Tuesday

20th Oct 2020

Opinion

Why Poland can't and won't hit 2050 EU Green Deal target

  • Poland is rapidly developing but is still poorer than the West. To ask it to become climate-neutral means doing it faster than many other countries accomplished (Photo: Bogusz Bilewski)

Many capitals, experts and politicians see Poland as the 'enfant terrible' of climate negotiations.

The only EU capital that does not agree to the goal of going climate-neutral by 2050. Everybody asks why? But the answer is darn simple. Money and time.

Read and decide

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The achievement of net climate-neutrality by 2050 is the primary long-term goal of the European Union. In practice, it means that it is necessary to reduce greenhouse gas emissions to the amount absorbed by forests across the EU.

The EU's climate neutrality is central to the European Green Deal – a strategy adopted in December 2019 by the new European Commission.

The document is another step where the EU specifies its earlier commitments, initially made under the Paris Agreement negotiated between the parties to the climate convention in 2015. That agreement was intended to lead to holding the increase in the global average temperature to well below 2°C (optimally, even below 1.5°C).

The achievement by EU member states of climate-neutrality by 2050 poses to them a challenge, of a varying scale.

As few as three member states of the EU decided to achieve climate-neutrality early: Finland (by 2035), Austria (by 2040) and Sweden (by 2045), whereas Denmark, France and the Netherlands, in spite of being somewhat more ready, plan to achieve the neutrality goal within the same time limit as countries less ready.

The EU's leaders in energy transformation tend to have a high share of hydropower or nuclear power (sometimes both) in the energy production structure, considerably above the proportion of fossil fuels.

In Sweden and Finland, the most important component in the gross electricity production structure is nuclear power. The lie of the land in Austria and Sweden allows them to satisfy much of their energy demand through hydroelectric power plants.

Denmark uses none of the above-mentioned sources, instead, it relies on wind energy.

Poland does not have too much renewables, hydrogen or nuclear in its energy mix.

From a political standpoint it could make a commitment to achieve climate-neutrality although it might be a bit more difficult for a country with such an energy mix.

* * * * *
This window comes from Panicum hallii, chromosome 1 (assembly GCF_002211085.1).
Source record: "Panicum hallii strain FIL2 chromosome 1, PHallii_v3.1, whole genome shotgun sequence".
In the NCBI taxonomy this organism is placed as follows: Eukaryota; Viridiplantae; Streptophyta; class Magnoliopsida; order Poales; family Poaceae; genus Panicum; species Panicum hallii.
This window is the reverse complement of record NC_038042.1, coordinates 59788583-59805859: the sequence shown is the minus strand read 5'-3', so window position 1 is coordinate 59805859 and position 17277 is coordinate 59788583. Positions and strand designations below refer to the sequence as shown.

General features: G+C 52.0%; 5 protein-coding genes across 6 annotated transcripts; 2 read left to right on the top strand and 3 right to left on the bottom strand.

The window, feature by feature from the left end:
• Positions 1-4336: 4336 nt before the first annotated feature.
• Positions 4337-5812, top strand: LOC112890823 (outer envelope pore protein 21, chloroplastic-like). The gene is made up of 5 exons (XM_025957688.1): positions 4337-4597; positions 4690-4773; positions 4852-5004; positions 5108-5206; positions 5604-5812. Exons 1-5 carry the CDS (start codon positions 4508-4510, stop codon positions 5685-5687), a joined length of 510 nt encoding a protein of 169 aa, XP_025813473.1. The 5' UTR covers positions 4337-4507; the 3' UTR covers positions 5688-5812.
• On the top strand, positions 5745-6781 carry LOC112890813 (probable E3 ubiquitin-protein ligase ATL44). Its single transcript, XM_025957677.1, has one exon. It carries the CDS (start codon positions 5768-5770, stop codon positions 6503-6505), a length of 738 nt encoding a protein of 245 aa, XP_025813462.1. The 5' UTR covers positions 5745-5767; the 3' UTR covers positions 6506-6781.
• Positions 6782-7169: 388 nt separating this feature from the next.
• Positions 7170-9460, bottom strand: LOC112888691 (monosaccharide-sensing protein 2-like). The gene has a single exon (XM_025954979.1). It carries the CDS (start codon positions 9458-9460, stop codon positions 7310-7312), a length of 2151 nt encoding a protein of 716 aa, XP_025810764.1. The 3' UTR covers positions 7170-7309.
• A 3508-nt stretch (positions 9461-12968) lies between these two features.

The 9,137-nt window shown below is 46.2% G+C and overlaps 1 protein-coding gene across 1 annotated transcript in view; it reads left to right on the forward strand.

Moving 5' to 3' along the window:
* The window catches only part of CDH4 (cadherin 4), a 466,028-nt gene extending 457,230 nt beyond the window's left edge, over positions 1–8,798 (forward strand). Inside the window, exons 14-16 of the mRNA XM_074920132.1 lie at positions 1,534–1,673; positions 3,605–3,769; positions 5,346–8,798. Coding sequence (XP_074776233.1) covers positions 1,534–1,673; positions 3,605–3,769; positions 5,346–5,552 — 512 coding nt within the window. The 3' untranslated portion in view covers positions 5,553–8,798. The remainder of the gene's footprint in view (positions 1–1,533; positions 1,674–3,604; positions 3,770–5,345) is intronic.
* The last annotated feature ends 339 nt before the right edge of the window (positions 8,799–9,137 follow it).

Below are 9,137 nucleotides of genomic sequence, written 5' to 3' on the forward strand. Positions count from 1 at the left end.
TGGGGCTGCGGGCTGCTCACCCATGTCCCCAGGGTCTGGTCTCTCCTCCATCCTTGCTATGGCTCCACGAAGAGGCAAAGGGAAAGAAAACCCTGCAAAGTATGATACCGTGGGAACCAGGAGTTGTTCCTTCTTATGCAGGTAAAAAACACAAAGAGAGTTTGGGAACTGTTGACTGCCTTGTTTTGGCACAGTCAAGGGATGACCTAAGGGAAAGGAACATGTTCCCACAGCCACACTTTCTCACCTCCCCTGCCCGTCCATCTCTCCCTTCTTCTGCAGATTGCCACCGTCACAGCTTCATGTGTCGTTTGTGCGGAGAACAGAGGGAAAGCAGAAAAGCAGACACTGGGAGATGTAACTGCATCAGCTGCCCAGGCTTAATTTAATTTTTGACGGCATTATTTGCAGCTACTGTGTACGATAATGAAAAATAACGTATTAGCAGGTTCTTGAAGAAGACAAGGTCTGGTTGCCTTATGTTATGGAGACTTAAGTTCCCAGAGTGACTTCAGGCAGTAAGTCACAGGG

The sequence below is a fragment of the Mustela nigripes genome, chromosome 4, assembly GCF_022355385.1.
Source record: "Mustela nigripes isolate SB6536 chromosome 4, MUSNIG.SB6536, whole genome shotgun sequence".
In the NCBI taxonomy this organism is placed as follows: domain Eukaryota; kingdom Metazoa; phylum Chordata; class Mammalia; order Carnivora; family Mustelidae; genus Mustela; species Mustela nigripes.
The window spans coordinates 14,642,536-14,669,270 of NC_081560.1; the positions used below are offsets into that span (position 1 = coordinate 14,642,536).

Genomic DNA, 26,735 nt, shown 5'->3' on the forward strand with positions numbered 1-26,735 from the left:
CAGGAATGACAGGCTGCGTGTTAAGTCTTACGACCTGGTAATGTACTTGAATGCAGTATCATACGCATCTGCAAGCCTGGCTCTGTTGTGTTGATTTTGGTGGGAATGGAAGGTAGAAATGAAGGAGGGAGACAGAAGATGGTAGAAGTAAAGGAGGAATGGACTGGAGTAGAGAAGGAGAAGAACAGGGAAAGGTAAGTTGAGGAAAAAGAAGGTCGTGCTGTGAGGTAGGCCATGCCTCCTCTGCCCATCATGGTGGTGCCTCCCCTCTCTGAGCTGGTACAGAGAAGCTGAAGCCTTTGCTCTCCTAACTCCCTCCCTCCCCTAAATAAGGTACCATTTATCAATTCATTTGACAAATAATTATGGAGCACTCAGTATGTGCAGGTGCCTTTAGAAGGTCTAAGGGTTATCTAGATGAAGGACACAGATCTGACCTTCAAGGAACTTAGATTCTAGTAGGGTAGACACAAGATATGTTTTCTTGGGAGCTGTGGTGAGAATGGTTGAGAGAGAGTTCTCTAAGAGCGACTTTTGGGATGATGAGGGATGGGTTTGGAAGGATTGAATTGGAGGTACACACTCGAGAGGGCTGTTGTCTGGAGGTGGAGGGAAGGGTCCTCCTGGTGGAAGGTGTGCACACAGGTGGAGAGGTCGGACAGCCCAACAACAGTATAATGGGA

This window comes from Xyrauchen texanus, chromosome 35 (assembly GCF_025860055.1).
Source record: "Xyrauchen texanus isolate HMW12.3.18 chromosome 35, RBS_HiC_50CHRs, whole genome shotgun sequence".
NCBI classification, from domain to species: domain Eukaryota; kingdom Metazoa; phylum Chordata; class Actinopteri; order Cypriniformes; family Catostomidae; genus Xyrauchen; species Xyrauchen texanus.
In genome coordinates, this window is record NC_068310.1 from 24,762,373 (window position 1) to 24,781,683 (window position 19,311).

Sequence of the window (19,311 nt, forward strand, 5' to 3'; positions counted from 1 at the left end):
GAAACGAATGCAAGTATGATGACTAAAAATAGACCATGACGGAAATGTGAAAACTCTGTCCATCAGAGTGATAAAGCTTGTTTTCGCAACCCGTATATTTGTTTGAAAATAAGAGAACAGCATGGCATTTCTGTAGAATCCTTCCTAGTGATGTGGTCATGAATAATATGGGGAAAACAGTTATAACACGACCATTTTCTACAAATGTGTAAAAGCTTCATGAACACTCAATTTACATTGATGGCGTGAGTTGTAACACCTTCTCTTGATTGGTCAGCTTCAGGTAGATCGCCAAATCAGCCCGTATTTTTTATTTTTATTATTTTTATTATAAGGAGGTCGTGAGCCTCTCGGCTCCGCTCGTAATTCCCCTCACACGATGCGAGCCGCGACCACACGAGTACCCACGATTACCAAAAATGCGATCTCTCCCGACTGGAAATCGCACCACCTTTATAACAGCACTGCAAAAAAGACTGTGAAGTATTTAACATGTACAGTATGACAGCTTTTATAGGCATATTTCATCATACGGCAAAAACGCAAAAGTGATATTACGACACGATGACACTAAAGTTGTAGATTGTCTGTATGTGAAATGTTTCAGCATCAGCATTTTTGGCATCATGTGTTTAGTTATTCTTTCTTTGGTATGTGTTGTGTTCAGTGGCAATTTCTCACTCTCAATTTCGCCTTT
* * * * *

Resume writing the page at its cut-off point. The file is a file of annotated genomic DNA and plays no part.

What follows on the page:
According to our estimates Poland taking into account the socio-economic development of other countries in Europe and the time they needed to get from a similar circumstance as Poland to the state of committing to climate neutrality it would take Poland to 2056.

Taking into account the countries that have outlined the strategies needed to get there this would mean achieving climate neutrality in 2067.

Although it seems possible for Poland to achieve climate neutrality by 2050 , the date currently set for everybody might be very difficult for one country.

According to a study by McKinsey Poland is going to have to invest €1.2-1.3 trillion in order to sustain the level of energy consumption by the business sector by 2050.

This means modernisation of the current energetic sector. In order to achieve climate neutrality it would mean additional €380 additional investments. This averages to €13 billion per year, i.e. 1-2 percent of Polish GDP.

Compared to Germany and UK?

In Western Europe, Germany and the United Kingdom were once characterised by shares of fossil fuels similar to those currently noted by central and eastern European countries.

Over nearly 50 years, the two countries have made significant progress in departing from a coal-based economy, due to the use of transitional sources – nuclear energy and gas.

Their relatively significant income per inhabitant also allowed them to obtain consumer acceptance of higher transition costs reflected in higher energy prices.

Poland is rapidly developing but is still poorer than the West. To ask it to become climate neutral it means to do it faster than many other countries accomplished that before. This needs to be understood if the Polish government is to commit to an almost impossible goal.

Author bio

Piotr Arak is the head of the Polish Economic Institute, a public think tank in Warsaw.

Disclaimer

The views expressed in this opinion piece are the author's, not those of EUobserver.

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